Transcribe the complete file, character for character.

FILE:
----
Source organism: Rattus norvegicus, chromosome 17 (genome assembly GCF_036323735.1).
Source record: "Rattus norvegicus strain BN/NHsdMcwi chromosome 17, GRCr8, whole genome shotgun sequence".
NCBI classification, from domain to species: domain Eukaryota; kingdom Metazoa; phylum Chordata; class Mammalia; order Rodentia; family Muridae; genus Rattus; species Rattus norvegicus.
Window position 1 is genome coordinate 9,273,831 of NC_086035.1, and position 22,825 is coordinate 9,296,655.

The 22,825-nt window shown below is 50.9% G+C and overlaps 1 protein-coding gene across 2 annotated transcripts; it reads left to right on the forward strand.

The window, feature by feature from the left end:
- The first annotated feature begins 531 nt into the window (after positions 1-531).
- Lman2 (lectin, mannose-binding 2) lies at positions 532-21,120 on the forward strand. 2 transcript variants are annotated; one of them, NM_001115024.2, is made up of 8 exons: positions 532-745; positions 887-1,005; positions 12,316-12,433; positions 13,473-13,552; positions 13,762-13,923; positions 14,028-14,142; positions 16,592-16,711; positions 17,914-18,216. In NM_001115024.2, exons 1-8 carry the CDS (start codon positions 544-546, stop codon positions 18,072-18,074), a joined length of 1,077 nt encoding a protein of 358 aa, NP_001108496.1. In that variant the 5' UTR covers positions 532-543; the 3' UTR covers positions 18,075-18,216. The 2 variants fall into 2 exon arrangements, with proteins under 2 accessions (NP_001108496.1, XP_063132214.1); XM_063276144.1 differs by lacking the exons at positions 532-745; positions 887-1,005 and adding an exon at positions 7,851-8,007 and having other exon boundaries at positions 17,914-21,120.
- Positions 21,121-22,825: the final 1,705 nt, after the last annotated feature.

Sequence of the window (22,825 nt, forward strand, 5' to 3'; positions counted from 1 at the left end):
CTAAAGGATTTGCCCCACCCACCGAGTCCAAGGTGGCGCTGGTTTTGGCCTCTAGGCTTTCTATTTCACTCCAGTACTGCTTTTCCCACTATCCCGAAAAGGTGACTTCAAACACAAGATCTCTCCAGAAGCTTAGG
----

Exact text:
Source organism: Rattus norvegicus, chromosome 17 (genome assembly GCF_036323735.1).
Source record: "Rattus norvegicus strain BN/NHsdMcwi chromosome 17, GRCr8, whole genome shotgun sequence".
NCBI classification, from domain to species: domain Eukaryota; kingdom Metazoa; phylum Chordata; class Mammalia; order Rodentia; family Muridae; genus Rattus; species Rattus norvegicus.
Window position 1 is genome coordinate 9,273,831 of NC_086035.1, and position 22,825 is coordinate 9,296,655.

The 22,825-nt window shown below is 50.9% G+C and overlaps 1 protein-coding gene across 2 annotated transcripts; it reads left to right on the forward strand.

The window, feature by feature from the left end:
- The first annotated feature begins 531 nt into the window (after positions 1-531).
- Lman2 (lectin, mannose-binding 2) lies at positions 532-21,120 on the forward strand. 2 transcript variants are annotated; one of them, NM_001115024.2, is made up of 8 exons: positions 532-745; positions 887-1,005; positions 12,316-12,433; positions 13,473-13,552; positions 13,762-13,923; positions 14,028-14,142; positions 16,592-16,711; positions 17,914-18,216. In NM_001115024.2, exons 1-8 carry the CDS (start codon positions 544-546, stop codon positions 18,072-18,074), a joined length of 1,077 nt encoding a protein of 358 aa, NP_001108496.1. In that variant the 5' UTR covers positions 532-543; the 3' UTR covers positions 18,075-18,216. The 2 variants fall into 2 exon arrangements, with proteins under 2 accessions (NP_001108496.1, XP_063132214.1); XM_063276144.1 differs by lacking the exons at positions 532-745; positions 887-1,005 and adding an exon at positions 7,851-8,007 and having other exon boundaries at positions 17,914-21,120.
- Positions 21,121-22,825: the final 1,705 nt, after the last annotated feature.

Sequence of the window (22,825 nt, forward strand, 5' to 3'; positions counted from 1 at the left end):
CTAAAGGATTTGCCCCACCCACCGAGTCCAAGGTGGCGCTGGTTTTGGCCTCTAGGCTTTCTATTTCACTCCAGTACTGCTTTTCCCACTATCCCGAAAAGGTGACTTCAAACACAAGATCTCTCCAGAAGCTTAGG